As expected, Berkeley, California has become the first US city to implement local regulation of nanotechnologies. Unfortunately an atmosphere of ignorance surrounds the policy, with Maror Tom Bates being reported as saying “The EPA and the federal government have basically not looked at nano particles” – go tell that to Samsung!
While Berkeley may devote resources to adding another layer of bureaucracy to local businesses and send out inspectors in search of non compliant washing machines and automobile parts, it does seem rather futile. In the 1980’s a number of towns and cities passed resolutions declaring themselves nuclear free zones and put up signs to that effect. It is hard to emasure the effectiveness of these resolutions, but it is unlikely that the (then) Soviet Union would have decided to retarget its warheads on places where they were local bans were not in force, or that the Ministry of Defence would voluntarily declare whether it was transporting nuclear materials.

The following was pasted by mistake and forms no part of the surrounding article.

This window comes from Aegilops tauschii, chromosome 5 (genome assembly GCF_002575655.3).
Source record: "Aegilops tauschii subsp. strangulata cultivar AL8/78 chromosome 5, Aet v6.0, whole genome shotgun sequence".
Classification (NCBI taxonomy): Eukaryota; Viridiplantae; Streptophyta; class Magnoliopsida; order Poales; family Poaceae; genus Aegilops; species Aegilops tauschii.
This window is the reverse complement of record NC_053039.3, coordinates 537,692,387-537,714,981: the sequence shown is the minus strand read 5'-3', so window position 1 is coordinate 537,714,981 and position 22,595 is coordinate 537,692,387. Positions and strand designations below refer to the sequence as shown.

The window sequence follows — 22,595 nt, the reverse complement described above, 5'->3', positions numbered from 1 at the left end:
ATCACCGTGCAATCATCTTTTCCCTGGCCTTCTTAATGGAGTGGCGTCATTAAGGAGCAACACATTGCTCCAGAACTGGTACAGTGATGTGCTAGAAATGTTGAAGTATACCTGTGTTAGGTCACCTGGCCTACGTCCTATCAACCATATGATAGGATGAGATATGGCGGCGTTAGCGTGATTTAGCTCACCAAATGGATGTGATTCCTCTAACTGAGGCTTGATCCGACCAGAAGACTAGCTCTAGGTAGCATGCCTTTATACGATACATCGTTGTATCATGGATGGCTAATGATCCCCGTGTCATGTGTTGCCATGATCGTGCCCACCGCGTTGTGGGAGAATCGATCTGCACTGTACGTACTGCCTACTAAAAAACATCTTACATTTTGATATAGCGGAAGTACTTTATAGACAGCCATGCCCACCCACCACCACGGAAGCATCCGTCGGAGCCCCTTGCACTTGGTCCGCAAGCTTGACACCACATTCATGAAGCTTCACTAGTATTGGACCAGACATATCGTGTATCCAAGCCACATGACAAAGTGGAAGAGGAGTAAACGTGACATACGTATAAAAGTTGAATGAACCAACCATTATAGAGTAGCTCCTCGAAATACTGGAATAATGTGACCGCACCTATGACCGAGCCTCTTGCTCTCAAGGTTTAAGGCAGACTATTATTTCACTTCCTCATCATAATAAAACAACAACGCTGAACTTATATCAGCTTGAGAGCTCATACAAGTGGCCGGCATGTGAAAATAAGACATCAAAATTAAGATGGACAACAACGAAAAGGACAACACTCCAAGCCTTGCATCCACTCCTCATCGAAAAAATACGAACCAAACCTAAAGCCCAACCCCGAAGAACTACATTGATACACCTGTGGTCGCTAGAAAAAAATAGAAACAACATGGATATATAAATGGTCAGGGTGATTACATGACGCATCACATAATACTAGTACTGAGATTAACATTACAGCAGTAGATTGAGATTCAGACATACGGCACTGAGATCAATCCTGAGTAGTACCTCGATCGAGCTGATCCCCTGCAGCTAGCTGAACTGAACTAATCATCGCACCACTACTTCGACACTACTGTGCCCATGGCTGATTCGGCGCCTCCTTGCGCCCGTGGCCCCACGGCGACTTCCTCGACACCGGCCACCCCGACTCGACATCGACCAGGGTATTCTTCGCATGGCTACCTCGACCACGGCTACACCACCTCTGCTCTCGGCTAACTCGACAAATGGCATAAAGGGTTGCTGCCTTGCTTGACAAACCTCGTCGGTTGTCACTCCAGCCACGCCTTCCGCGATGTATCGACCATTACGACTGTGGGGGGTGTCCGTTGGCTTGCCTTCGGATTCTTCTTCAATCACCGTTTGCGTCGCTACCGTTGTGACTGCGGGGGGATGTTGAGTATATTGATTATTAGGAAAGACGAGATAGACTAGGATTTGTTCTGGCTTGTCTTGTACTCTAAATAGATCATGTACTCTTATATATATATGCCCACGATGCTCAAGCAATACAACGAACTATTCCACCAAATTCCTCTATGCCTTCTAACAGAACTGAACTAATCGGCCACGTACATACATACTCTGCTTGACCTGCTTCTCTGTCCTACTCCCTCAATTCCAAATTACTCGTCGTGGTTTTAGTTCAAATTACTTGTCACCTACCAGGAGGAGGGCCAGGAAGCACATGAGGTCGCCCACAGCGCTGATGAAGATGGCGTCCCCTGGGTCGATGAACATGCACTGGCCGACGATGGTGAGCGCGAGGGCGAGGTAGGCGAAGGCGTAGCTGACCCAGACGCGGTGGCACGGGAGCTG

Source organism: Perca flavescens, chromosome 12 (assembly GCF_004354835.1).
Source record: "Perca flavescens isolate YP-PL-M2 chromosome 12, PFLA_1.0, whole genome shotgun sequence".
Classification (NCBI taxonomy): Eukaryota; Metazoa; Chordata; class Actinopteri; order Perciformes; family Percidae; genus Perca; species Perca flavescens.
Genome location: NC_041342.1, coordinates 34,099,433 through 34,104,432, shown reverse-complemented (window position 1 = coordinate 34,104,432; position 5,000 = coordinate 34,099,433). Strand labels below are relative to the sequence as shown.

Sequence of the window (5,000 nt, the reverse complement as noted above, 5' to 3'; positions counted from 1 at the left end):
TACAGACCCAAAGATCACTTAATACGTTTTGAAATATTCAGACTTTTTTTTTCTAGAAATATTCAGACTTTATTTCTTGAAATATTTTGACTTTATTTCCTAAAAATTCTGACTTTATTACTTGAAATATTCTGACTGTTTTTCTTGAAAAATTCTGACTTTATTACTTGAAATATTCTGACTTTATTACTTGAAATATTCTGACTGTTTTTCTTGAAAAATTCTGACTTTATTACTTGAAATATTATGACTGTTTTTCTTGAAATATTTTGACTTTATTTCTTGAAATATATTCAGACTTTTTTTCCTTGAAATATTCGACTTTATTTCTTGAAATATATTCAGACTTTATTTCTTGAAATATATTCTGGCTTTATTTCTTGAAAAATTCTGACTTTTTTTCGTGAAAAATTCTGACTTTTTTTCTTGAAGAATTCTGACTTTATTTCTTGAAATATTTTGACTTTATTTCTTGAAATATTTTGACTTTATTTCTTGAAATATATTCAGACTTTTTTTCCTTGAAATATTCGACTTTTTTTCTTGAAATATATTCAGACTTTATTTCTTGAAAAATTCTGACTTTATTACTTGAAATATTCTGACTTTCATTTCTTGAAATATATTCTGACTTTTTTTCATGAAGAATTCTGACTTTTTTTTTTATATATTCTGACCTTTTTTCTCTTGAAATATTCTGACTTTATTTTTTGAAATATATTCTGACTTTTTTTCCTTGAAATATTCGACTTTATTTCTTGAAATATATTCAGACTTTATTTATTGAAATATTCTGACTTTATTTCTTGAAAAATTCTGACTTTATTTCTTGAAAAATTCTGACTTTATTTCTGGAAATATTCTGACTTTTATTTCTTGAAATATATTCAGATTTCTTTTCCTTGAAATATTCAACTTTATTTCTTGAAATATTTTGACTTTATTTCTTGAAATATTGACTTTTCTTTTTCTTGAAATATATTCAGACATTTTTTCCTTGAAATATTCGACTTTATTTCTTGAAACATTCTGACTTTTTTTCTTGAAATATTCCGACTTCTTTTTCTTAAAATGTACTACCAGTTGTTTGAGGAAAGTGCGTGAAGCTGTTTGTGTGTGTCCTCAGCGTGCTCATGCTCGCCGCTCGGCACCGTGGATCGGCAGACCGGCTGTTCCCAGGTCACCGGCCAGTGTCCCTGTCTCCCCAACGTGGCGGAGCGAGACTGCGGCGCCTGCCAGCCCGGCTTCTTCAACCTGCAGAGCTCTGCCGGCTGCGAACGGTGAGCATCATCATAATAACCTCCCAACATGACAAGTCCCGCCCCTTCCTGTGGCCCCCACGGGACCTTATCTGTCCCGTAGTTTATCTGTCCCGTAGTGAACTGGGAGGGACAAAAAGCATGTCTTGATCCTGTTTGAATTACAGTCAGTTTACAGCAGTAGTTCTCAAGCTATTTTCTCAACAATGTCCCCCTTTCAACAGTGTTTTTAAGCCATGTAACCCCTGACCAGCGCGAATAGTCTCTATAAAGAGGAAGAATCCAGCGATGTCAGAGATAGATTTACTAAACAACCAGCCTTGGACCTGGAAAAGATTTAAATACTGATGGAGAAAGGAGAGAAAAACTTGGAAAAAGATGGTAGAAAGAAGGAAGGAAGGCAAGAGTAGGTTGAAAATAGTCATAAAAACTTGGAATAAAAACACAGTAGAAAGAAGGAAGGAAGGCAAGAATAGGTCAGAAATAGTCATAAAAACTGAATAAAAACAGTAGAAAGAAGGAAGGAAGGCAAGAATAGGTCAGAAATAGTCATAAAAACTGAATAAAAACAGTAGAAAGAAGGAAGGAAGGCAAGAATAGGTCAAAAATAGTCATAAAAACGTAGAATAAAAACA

It all illustrates the maxim that a little knowledge is a dangerous thing. In the same way that no distinction is made between nuclear weapons, nuclear energy or nuclear medicine (although smoke detectors containing americium-241 are fine), stories such as the Berkeley one raise the spectre of ‘nano’ acquiring the same negative connotations for the general public and their elected local representatives. While we see regular stories about how the public needs to be better educated about nanotech (while at the same time overall scientific literacy is falling) no one has figured out how this can be done. In the meantime, more manufacturers will follow the lead of the cosmetics industry and just drop the ‘nano.’